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I am trying to create a regex to have a string only contain 0-9 as the characters and it must be at least 1 char in length and no more than 45. so example would be 00303039 would be a match, and 039330a29 would not.

So far this is what I have but I am not sure that it is correct

[0-9]{1,45} 

I have also tried

^[0-9]{45}*$

but that does not seem to work either. I am not very familiar with regex so any help would be great. Thanks!

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7 Answers 7

You are almost there, all you need is start anchor (^) and end anchor ($):

^[0-9]{1,45}$

\d is short for the character class [0-9]. You can use that as:

^\d{1,45}$

The anchors force the pattern to match entire input, not just a part of it.


Your regex [0-9]{1,45} looks for 1 to 45 digits, so string like foo1 also get matched as it contains 1.

^[0-9]{1,45} looks for 1 to 45 digits but these digits must be at the beginning of the input. It matches 123 but also 123foo

[0-9]{1,45}$ looks for 1 to 45 digits but these digits must be at the end of the input. It matches 123 but also foo123

^[0-9]{1,45}$ looks for 1 to 45 digits but these digits must be both at the start and at the end of the input, effectively it should be entire input.

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ahh thank you, can you explain what the carrot ^ and $ do for this expression? Just start and end of a string? –  NewToRegEx Oct 19 '10 at 12:02
    
@NewToRegEx - yes. They do not allow any other characters appear before or after the match of 1-45 digits. –  eumiro Oct 19 '10 at 12:05
3  
@Downvoter: Care to explain ? –  codaddict Dec 15 '10 at 11:26
    
This should be the answer? –  Sébastien Richer Nov 22 '12 at 21:20
    
If you live in a unicode world (which most people do), \d is not the same as [0-9]. \d allows for etc (and thousands more) to match; [0-9] does not. –  Marc Gravell Jul 3 at 7:30

The first matches any number of digits within your string (allows other characters too, i.e.: "039330a29"). The second allows only 45 digits (and not less). So just take the better from both:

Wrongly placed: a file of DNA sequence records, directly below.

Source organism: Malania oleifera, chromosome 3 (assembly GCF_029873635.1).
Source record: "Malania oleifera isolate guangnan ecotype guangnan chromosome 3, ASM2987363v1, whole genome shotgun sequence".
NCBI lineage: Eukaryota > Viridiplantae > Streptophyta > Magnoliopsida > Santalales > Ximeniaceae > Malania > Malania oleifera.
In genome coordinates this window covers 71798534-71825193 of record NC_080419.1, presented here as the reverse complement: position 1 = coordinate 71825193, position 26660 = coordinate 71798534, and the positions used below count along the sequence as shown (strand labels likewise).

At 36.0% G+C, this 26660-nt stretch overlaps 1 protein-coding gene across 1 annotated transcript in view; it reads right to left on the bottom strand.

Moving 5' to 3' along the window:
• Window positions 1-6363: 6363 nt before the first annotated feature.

^\d{1,45}$

where \d is the same like [0-9].

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If you live in a unicode world (which most people do), \d is not the same as [0-9]. \d allows for etc (and thousands more) to match; [0-9] does not. –  Marc Gravell Jul 3 at 7:30

codaddict has provided the right answer. As for what you've tried, I'll explain why they don't make the cut:

  • [0-9]{1,45} is almost there, however it matches a 1-to-45-digit string even if it occurs within another longer string containing other characters. Hence you need ^ and $ to restrict it to an exact match.

  • ^[0-9]{45}*$ matches an exactly-45-digit string, repeated 0 or any number of times (*). That means the length of the string can only be 0 or a multiple of 45 (90, 135, 180...).

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Use this regular expression if you don't want to start with zero:

^[1-9]([0-9]{1,45}$)

If you don't mind starting with zero, use:

^[0-9]{1,45}$
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^[0-9]{1,45}$ is correct.

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A combination of both attempts is probably what you need:

^[0-9]{1,45}$
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Rails doesnt like the using of ^ and $ for some security reasons , probably its better to use \A and \z to set the beginning and the end of the string

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